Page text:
Denver to host Louvre exhibition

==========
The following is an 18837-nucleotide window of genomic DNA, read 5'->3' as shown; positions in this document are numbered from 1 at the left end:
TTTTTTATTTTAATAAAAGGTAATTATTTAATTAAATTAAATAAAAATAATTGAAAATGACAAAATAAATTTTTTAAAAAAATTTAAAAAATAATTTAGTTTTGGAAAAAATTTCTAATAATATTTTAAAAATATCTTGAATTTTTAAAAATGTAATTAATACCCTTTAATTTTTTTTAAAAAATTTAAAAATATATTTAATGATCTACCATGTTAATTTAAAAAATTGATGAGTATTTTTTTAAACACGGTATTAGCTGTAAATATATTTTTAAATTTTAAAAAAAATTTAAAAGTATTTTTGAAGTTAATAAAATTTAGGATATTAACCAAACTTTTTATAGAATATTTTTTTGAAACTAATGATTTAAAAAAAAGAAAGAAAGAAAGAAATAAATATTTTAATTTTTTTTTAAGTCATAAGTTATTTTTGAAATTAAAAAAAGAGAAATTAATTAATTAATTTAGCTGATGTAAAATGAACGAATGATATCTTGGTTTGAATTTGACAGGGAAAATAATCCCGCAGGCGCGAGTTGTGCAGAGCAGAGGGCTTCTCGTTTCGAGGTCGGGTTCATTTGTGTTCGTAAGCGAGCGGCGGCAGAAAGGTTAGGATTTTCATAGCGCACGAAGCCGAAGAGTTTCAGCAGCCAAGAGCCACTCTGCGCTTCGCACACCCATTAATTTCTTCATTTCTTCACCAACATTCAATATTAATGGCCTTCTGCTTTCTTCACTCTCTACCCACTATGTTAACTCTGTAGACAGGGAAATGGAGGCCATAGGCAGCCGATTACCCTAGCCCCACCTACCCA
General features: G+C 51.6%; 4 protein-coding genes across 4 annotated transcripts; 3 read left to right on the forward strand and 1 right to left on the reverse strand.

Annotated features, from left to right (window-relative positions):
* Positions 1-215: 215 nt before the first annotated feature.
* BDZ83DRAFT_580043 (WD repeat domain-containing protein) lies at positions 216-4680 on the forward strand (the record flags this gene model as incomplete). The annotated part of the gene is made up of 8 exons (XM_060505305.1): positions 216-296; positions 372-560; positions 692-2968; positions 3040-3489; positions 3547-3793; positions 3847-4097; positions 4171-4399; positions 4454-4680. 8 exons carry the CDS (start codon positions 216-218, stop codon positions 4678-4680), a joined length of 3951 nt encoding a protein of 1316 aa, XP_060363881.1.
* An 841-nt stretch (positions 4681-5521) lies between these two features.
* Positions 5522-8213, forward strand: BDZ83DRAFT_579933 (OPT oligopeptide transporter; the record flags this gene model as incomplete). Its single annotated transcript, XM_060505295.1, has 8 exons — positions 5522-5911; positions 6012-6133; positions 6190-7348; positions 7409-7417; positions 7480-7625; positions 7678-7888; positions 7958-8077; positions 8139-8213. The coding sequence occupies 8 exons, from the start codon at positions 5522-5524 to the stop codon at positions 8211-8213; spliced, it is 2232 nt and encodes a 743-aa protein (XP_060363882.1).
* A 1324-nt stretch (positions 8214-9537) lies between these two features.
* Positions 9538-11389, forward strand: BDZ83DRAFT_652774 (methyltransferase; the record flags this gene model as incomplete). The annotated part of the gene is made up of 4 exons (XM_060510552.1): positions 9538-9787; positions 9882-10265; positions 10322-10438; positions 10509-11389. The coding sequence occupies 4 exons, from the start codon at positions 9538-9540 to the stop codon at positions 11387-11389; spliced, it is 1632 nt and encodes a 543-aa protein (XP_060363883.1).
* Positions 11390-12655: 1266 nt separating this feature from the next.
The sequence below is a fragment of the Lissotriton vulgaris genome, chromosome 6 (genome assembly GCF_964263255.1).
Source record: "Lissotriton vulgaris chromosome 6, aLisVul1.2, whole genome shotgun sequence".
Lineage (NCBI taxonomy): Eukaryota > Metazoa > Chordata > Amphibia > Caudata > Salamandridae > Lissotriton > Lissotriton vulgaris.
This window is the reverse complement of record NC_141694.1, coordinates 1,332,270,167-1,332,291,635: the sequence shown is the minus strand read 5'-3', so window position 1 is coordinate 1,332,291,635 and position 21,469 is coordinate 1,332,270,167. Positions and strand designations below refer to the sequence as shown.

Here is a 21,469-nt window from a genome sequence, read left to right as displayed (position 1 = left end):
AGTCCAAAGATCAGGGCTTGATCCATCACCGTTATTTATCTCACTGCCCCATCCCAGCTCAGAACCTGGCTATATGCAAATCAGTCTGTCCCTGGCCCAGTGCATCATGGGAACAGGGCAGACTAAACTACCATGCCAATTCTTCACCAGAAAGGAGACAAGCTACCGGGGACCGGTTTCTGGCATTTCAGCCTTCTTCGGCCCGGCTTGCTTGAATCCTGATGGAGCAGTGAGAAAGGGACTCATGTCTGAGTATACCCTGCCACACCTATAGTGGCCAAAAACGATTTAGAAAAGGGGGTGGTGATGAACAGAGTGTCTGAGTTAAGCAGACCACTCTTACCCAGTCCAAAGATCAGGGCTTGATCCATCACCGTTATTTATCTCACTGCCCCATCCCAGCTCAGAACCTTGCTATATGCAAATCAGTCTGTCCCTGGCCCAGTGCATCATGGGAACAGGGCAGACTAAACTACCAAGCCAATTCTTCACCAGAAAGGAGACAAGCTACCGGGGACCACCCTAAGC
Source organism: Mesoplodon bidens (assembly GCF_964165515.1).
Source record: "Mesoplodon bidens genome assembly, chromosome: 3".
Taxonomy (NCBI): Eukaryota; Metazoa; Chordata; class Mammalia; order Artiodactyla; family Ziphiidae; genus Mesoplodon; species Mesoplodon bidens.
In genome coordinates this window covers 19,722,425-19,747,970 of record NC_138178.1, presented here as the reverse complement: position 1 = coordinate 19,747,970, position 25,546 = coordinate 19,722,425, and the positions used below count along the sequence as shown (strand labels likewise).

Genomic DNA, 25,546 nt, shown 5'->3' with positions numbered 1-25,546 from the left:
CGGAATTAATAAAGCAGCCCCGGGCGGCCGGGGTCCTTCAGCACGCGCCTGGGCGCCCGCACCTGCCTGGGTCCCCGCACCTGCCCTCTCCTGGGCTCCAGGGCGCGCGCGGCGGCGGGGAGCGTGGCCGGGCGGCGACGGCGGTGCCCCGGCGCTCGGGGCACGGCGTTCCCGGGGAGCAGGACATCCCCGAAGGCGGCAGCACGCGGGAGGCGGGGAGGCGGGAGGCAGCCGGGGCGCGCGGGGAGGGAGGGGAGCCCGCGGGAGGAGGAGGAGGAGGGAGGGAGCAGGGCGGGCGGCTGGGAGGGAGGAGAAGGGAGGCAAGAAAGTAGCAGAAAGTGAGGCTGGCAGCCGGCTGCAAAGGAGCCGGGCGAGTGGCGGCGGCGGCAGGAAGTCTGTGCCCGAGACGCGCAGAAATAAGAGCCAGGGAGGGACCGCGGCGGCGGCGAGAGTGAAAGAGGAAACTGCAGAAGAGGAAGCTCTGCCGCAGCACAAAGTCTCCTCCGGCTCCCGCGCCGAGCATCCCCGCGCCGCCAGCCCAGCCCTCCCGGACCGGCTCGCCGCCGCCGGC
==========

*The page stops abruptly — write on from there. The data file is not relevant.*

DENVER Despite the resplendence of the soaring titanium walls of Daniel Libeskinds addition to the Denver Art Museum, its time to turn attention to what goes inside.In October, an exhibition, Artisan & Kings, Selected Treasures from the Louvre, with more than 125 paintings, sculptures and decorative arts collected by the Sun King, Louis XIV, and his two successors, as well as works seized after the revolution or later by Napoleon, will do that. It will be the first from the world art summit to ever travel to the western states, the Denver museum said.Our visitors will have the unprecedented opportunity to see works from the worlds greatest collection of European art. The expansion of the museum enables us to host an exhibition of this magnitude, and we are delighted to launch our traveling exhibition program with a show of this caliber, said Lewis Sharpe, museum director.It is really a chance to take advantage of what the Frederic C. Hamilton building has to offer. We are using two out of our three exhibition spaces. We are in a great position to be attracting phenomenal exhibitions, said Melora McDermott-Lewis, director of education and master teacher for European and American art at the museum. I think our spaces are going to sing with this much material.The Louvres director Henri Loyrette, says the museum believes it has an obligation to serve the entire art world. It seems especially natural for us to turn to the United States, with whom we have very special, longstanding ties, he said.McDermott-Lewis said Loyrette and other world museum directors are interested in learning how Americans do things, both displaying art and raising money to pay for it.For example, Denver will feature an area where artisans will demonstrate the metal, weaving and porcelain painting techniques used to create the decorative art.Works in the October through January exhibition include pieces by Anthony Van Dyck, Jean-Honore Fragonard, Nicolas Poussin, Rembrant van Rijn, Peter Paul Rubens, Titian, Diego Velazquez and Gianlorenzo Bemini.In fact, Denver has had remarkable success in recent decades in drawing quality exhibitions to the museums original castle-like building, designed by the late architect Gio Ponti. Next door is the Denver Public Library, renovated by Michael Graves, making the one-block area almost a museum of architecture.Libeskinds 146,000-square-foot work is connected to the Ponti building by a skyway. Since it opened in April its once-silver walls have begun turning a gold color as they have aged.Lenders have been impressed with how the museum has handled exhibitions, both in the way they are displayed and the colors used on the walls that hold them.McDermott-Lewis is credited with coming up with the idea of disregarding chronology and region and hanging all portraits together, the still lifes in one place, landscapes in another.A major exhibition of Impressionist paintings from dozens of museums is planned for next February, followed by two more exhibitions from the Louvre. Many of the works in the October exhibition are being displayed now at the High Museum in Atlanta, though some will not come here, and some that did not go to Georgia, will come to Denver.
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